Daljit Singh described a fairly common situation in Petronas Carigali whose legacy production information management system (PIMS) was showing its age. A decade after its introduction PIMS users were reporting discrepancies between reconciled string and sand production volumes and between OFM and PIMS production figures. A 2010 data quality study found that many applications modules were out of date, that data ownership was unclear and that many users still preferred using Excel. Moreover, management was overconfident in data quality. Petronas has now developed a ‘data doctor’ audit tool to pinpoint data anomalies. The data doctor was developed with Oracle SQL/ PLSQL, Javascript and HTML. The situation is that Petronas’ legacy data has now been cleansed. The tool is now used on current flow data in a continuous data quality management effort. The ultimate aim is for a single central database, with managed data ownership and standards and a dedicated data quality team to eliminate data errors at source.

Fred Schwering described how Talisman Energy was ‘breaking down the silos’ between geosciences and engineering with Landmark’s DecisionSpace collaborative well planning application. DecisionSpace needs feeding with data—surface data from ArcgGIS, subsurface G&G data and drilling specs for well path planning. A rather complex workflow involves combining GIS data into a ‘feasibility layer’ showing possible pad locations. Geoscience interpretation from Petrel and drilling specs are imported via OpenSpirit, using OpenWorks as a staging database. Once everything is in the same place DecisionSpace generates ‘really accurate’ drilling-ready well plans. The approach supports expensive, complex non conventional operations. DecisionSpace ‘knowledge nuggets,’ ad hoc well bore annotations, are used to flag anticipated drilling hazards.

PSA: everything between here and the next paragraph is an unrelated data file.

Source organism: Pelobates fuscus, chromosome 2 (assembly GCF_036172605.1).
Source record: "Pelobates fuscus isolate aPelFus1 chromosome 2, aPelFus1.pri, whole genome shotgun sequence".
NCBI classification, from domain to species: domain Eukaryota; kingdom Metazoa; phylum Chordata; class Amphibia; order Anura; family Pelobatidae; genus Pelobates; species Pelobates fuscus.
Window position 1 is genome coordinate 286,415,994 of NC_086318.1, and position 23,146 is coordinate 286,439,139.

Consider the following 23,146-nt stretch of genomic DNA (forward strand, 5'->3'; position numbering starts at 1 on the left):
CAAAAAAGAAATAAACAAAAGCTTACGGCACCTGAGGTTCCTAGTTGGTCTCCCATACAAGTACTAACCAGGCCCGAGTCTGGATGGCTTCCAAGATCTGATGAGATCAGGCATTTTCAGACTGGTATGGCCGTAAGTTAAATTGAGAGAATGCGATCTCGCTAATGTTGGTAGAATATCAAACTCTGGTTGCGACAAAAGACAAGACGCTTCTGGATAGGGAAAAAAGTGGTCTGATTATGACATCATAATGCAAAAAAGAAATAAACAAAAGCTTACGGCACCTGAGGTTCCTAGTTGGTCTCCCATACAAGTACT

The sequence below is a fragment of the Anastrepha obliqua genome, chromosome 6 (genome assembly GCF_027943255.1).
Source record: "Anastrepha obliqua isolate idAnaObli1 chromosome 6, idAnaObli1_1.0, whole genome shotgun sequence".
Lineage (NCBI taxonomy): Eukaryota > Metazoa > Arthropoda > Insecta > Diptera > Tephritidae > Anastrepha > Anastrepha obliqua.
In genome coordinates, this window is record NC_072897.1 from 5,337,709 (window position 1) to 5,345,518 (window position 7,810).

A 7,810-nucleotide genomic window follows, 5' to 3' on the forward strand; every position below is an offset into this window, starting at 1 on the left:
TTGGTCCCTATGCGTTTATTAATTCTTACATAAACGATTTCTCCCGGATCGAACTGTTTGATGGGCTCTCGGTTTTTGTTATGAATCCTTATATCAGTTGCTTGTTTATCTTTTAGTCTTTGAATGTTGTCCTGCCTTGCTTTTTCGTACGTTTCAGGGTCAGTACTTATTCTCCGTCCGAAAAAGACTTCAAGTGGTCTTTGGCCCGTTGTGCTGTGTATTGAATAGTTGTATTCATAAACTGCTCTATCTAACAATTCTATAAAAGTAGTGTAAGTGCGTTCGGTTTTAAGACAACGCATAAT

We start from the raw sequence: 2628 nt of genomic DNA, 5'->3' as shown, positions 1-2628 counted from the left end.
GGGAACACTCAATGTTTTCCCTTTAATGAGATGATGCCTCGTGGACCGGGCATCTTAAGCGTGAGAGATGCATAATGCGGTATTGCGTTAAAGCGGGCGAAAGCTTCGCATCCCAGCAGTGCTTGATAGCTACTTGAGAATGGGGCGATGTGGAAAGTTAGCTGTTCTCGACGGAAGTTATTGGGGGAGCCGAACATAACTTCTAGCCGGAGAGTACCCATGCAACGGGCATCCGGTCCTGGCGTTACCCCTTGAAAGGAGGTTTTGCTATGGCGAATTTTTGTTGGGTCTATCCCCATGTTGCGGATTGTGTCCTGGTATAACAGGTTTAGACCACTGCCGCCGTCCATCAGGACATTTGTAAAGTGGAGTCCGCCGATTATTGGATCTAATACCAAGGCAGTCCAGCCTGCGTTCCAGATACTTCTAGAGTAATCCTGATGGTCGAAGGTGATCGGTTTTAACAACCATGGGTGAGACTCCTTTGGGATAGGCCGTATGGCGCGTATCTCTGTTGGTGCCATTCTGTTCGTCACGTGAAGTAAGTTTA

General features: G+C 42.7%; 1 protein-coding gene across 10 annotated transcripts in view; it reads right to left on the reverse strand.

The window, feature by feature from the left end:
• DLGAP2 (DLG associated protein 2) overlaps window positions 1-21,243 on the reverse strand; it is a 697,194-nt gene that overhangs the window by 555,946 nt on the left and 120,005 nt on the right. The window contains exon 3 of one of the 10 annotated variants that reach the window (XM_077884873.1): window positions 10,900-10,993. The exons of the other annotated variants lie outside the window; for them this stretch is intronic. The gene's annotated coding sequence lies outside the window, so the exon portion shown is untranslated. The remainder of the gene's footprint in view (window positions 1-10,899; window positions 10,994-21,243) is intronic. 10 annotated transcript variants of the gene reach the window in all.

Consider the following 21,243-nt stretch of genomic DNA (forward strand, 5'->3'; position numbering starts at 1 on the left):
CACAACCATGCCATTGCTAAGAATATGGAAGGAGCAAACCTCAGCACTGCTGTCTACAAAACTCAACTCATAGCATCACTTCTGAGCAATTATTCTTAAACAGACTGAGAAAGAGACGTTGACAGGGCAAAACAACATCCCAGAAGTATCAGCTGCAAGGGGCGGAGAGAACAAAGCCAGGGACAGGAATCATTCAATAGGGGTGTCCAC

Ernie Ostic gave a thinly veiled commercial for IBM’s InfoSphere metadata workbench as a means of tracking information ‘lineage.’ In general, the value of information degrades with time as crucial details as to provenance may be lost. This is a critical situation in the event of a safety incident—an HSE report may be available but is it up to date and authoritative? Data lineage needs to be ‘ingrained’ in the enterprise culture. InfoSphere empowers users to capture lineage and reduce information latency.

Petrosys’ Volker Hirsinger reported on a thorough test drive of various cloud-based data storage options available to smaller multinationals. While the regular internet is OK for smaller documents, sharing large SEG-Y files or large databases is harder to do without an IT-supported WAN. Cloud-based storage is an attractive proposition. But not all clouds are equal. They may not behave as advertised and some lack an intuitive interface. SharePoint repositories can be hard to set up and have proved unstable. The ‘cloud’ may be a complex ecosystem of multiple stakeholders making for multiple potential points of failure. Public clouds like Dropbox are much faster than private clouds but may have file size restrictions. Legal issues and security are further concerns. In the end, Petrosys uses multiple cloud-based workflows in different contexts—along with FTP and USB/disk data transfer. More from PNEC.